Emergency Department Access

The goal of this analysis is to figure out how long people have to wait to be seen and how many decide to leave before being seen at different hospitals.

Overcrowding and long wait times in emergency departments (EDs) are a problem in the U.S. health care system. Studies have consistently found that hospitals dealing with more crowding and longer wait times tend to deliver lower-quality care and outcomes (National Quality Forum, 2012, Morley et al., 2018). Long wait times to be seen in the ED are associated with longer lengths of stay, increased morbidity and mortality, patients leaving the ED without being seen, unhappy patients, and higher bills (Vermeulen et al., 2014, Chen et al., 2018).

There is growing emphasis on adopting interventions that have proven effective in decreasing ED wait times and crowding. However, only a small number of hospitals have been successful in implementing strategies for decreasing ED wait times (Rabin et al., 2012, Tabriz et al., 2019).

This analysis compares how long people have to wait to be seen in the ED and how this impacts decisions to leave before being seen at different hospitals in the U.S. The data can help identify the factors that contribute to ED overcrowding and wait times and suggest effective interventions to improve ED efficiency and quality of care.

This data is also available as an Excel spreadsheet. 

Emergency Department Access Demographics 2023 (Excel) (1.39 MB)

 

This data represents the most current publicly available information sources that are commonly used to study health care trends. The data is derived from the data sources listed below and combined to support the analysis.

 

A blank entry indicates unreported data. A value of zero is a defined value and does not represent unreported data.

State: The abbreviated name of the state where the hospital is located.

County: The name of the county where the hospital is located. County names are listed as provided on the U.S. Census Bureau's list of 2020 FIPS Codes for Counties and County Equivalent Entities.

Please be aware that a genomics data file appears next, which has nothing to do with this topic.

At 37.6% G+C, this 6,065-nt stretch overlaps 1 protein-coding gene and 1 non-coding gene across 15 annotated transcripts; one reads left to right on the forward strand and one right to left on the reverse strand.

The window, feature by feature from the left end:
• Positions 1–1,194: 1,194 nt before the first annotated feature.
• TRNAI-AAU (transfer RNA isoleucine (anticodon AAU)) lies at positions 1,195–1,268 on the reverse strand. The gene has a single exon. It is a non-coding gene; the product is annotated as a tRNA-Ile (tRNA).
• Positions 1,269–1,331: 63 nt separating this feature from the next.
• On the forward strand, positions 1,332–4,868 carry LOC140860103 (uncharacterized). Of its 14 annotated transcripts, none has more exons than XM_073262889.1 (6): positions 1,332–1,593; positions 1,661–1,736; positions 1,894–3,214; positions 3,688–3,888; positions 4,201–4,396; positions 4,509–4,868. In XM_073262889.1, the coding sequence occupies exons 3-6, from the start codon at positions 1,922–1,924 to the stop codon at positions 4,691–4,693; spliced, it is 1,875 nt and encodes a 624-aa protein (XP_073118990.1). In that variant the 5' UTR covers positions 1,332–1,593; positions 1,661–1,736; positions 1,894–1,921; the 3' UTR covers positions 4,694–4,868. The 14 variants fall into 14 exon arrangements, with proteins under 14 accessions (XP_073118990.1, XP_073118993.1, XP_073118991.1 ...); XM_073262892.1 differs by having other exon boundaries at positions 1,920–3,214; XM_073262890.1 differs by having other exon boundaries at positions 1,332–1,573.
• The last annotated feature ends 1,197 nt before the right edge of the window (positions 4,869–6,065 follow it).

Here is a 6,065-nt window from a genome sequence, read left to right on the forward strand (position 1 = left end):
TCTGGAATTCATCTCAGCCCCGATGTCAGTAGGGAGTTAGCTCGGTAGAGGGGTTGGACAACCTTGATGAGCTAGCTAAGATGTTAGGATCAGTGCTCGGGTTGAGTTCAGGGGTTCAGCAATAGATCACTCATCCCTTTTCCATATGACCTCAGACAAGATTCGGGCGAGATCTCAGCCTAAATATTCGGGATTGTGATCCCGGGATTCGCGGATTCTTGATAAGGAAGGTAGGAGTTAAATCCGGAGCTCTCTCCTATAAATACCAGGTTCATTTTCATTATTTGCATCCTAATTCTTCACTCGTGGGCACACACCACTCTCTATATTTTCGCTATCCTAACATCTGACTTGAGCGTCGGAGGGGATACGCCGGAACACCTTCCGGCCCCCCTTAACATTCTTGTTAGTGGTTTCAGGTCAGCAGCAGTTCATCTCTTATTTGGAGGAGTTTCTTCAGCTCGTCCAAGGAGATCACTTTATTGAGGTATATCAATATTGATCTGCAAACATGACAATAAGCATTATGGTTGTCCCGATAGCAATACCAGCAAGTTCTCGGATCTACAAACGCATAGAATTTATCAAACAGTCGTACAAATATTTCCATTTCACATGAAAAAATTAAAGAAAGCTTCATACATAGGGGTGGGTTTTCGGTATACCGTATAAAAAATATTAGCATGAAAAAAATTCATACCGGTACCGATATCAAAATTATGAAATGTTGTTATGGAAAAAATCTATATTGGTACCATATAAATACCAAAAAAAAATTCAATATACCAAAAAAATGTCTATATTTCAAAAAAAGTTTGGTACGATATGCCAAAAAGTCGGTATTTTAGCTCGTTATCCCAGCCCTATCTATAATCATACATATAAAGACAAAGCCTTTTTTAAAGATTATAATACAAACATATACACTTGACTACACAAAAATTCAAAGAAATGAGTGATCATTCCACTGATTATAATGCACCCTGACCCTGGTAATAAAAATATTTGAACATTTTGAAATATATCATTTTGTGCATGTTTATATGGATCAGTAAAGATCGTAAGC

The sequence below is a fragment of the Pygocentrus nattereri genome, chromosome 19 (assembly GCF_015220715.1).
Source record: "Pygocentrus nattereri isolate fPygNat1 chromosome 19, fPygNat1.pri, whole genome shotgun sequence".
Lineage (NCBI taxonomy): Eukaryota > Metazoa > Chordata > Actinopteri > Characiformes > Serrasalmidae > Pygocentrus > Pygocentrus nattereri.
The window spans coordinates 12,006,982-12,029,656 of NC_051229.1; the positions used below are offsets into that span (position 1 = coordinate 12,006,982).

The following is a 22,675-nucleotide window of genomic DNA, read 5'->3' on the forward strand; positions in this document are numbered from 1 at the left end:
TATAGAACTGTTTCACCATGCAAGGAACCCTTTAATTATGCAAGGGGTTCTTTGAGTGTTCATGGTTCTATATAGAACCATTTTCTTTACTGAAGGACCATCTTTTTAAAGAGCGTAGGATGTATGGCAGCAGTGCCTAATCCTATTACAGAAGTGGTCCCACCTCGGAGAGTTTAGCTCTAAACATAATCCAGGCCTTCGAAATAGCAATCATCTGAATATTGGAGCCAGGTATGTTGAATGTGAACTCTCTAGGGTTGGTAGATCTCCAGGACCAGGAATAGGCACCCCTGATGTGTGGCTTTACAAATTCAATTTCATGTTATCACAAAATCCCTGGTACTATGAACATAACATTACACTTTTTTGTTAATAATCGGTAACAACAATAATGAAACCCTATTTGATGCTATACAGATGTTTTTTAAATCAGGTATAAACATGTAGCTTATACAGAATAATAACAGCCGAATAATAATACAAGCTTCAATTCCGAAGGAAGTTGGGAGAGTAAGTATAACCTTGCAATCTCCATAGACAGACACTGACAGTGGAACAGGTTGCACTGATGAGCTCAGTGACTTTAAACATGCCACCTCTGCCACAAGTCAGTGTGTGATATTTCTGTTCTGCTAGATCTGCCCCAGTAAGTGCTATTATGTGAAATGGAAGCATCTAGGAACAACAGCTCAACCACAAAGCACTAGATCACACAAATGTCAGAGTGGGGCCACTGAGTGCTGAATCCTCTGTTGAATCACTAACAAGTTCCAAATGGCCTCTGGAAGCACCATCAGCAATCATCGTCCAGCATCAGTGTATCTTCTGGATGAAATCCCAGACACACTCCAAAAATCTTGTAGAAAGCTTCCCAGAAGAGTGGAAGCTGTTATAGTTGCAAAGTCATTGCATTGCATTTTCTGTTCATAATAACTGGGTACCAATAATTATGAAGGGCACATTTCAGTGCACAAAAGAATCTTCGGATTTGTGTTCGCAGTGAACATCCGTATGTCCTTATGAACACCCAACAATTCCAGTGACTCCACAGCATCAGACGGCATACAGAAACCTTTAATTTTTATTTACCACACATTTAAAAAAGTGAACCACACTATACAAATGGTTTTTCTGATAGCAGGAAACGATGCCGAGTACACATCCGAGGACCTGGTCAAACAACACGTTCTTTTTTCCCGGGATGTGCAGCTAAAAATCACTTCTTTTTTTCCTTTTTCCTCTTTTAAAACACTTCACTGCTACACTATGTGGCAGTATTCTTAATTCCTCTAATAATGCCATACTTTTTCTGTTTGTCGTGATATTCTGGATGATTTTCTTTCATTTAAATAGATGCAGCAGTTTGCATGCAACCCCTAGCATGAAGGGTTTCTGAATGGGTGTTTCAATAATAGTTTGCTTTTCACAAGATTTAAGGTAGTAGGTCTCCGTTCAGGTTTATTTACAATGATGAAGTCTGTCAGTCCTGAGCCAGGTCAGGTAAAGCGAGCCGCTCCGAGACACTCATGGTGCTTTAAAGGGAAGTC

County Population Size:  The total number of individuals residing in the county. The data is derived from the Census Population Estimates from 2021.

Population Type: The population type is determined based on the population size of a specific county. The population types include metro, nonmetro cities, and nonmetro towns. These types are adapted from the rural-urban commuting area codes (RUCA) and core-based statistical areas (CBSA) definitions of rural and urban. The population types for counties are defined as follows:

  • Metro - A population of 50,000 or more
  • Nonmetro cities - A population between 2,500 and less than 50,000
  • Nonmetro towns - A population of less than 2,500

Hospital: The name of the hospital.

Address: The address for the hospital.

City: The city where the hospital is located.

ZIP Code: The zip code for the hospital.

Hospital Type: The type of hospital which includes acute care hospitals, acute care - Department of Defense hospitals, critical access hospitals, and children's hospitals.

Hospital Ownership: The ownership type for the hospital, which includes: Voluntary non-profit - Private, Voluntary non-profit - Other, Voluntary non-profit - Church, Tribal, Proprietary, Physician, Government - State, Government - Local, Government - Hospital District of Authority, Government - Federal, Department of Defense.

Measure Name: The name of the timely and effective care measure. The measures include the following:

  • OP_18b: Average (median) time patients spent in the emergency department before leaving from the visit. A lower value is desired. 
  • OP_18c: Average (median) time patients spent in the emergency department before leaving from the visit- Psychiatric/Mental Health Patients. A lower number of minutes is better.
  • OP_22: Percentage of patients who left the emergency department before being seen. A lower value is desired.

Measure Score: The numeric score for the measure which may represent the average time in minutes or a proportion depending on the measure. See Measure Name for more information on how to interpret the score for each measure. The reporting period for the OP_18b and OP_18c measures is October 1, 2021 through September 30, 2022 and for OP_22 measure is January 1, 2021 through December 31, 2021.

Denominator: The sample size used to determine the score for the measure.

Population Type:  An indication of whether a county is predominantly metropolitan, micropolitan, or rural.


Tutorial Video

In this tutorial video, we look at ED Access. The video guides you through how to use Tableau data analysis to identify wait times and leave percentages across different types of hospitals.

 

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National Rural Health Resource Center

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